- Breathe Architecture
- Design Architect - Jeremy McLeod
- Project Architect - Bonnie Herring
The Commons is about sustainable urbanisation – a triple bottom line development. Apartments are generous, simple, affordable, sustainable and value add to the community. The design strategy was to build a vertical community. Residents share rooftop gardens, solar hot water, electricity generation systems, roof top laundry, bike parking and bee hives.
The architecture has been a catalyst for bringing together socially responsible individuals who are now striving to give back not only to their neighbors but also to improve their broader community.
The Commons was designed to give people a home in the city not a box in the sky.
1. Architectural Delight
The Commons is a simple, stripped back building, constructed beautifully with an honest and robust palette of materials.
The Commons has three facades. To the north, it welcomes the sun through natural, spacious decks draped in tensioned shipping chain populated by lush, green vines that provide a protective screen in summer.
Slender copper fins articulate the armored western façade protecting the building from the harsh sun and the noise of the railway below.
To the south, a durable and natural Australian iron bark screen embraces the external decks and frame the views to the city beyond.
At its core, The Commons is about people, not cars. The architecture promotes chance meetings and provides a sense of belonging. The deletion of cars and carparking is again the key to engaging the wider community. Instead of driveways and roller doors at street level, The Commons presents the street with a café, retail space and artist studios.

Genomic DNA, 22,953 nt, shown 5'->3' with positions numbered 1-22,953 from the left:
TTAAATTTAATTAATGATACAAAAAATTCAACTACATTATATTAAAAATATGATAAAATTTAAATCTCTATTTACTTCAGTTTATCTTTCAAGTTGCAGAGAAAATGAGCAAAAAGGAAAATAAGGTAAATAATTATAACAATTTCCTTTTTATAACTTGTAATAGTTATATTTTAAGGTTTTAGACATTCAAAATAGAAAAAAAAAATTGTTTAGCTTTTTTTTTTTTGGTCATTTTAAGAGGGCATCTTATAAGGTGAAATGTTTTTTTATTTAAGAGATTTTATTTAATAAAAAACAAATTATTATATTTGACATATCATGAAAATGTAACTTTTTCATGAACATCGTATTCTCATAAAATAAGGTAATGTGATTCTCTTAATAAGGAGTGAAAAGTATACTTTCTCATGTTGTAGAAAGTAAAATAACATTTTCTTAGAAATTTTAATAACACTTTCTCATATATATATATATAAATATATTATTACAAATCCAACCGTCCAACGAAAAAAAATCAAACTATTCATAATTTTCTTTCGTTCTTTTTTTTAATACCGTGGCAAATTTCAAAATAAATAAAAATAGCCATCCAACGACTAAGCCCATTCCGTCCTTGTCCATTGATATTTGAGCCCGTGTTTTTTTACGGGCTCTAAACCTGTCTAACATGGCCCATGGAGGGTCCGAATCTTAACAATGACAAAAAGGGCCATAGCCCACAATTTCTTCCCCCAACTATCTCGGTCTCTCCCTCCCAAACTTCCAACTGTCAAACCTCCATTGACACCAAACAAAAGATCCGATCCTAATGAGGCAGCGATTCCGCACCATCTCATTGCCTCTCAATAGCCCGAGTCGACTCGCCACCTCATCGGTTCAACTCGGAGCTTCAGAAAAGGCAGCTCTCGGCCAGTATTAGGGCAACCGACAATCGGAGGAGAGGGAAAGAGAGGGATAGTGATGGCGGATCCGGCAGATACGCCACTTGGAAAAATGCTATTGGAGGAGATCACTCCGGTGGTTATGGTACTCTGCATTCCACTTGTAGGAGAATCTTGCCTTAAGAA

The building hands over valuable floor area to the narrow Upfield bike path along the length of the building in the form of a grass landscaped pocket park, a welcome relief for riders and walkers along the path.
We are in the midst of a housing affordability crisis in Melbourne. Our growing population is being pushed to the outer edges, away from public transport and social infrastructure.
The Commons uses its reductionist strategy to tackle affordability head on.
The deletion of the basement carpark, air-conditioning and plasterboard ceilings alone provided savings in the order of 15% to the purchases..
The ground up, low tech approach to sustainability has led to reduced ongoing running costs for the residents now and into the future.
Sustainability was integral to this building from the outset.
The Commons is an exercise in reduction – an attempt to build more meaning with less resources.
• No cars
• No air-conditioning
• No second bathrooms
• No individual laundries
• No plasterboard ceilings
• No chrome & tiles
• No toxic finishes
• No imported timbers
• 24 bespoke homes
• 7.5 star thermal efficiency
• 72 bike parks
• Car share
• Rooftop gardens
• Rooftop laundry
• Natural light
• Natural ventilation
• 5KW PV array
• Solar hot water
• Shared hydronic heating
• High ceilings
• Recycled timber floors
• Durable timber cladding
• Insitu concrete benchtops
• Locally manufactured raw brass hardware
• Double glazing
The Common’s is a replicable, triple bottom line development built to a social, sustainable and economic mandate.
Residents have embraced the ‘de-materialised’ design strategy, the bike parking and the implementation of ESD strategies. Just as the built form demonstrates a generosity to the wider community through setbacks and the injection of commercial and artistic programs, the apartment design encourages real behavioral changes in its occupants and aims to inspire others to do the same.
The Commons is desirable, affordable, green and successful, offering a new precedent for sustainable urbanization.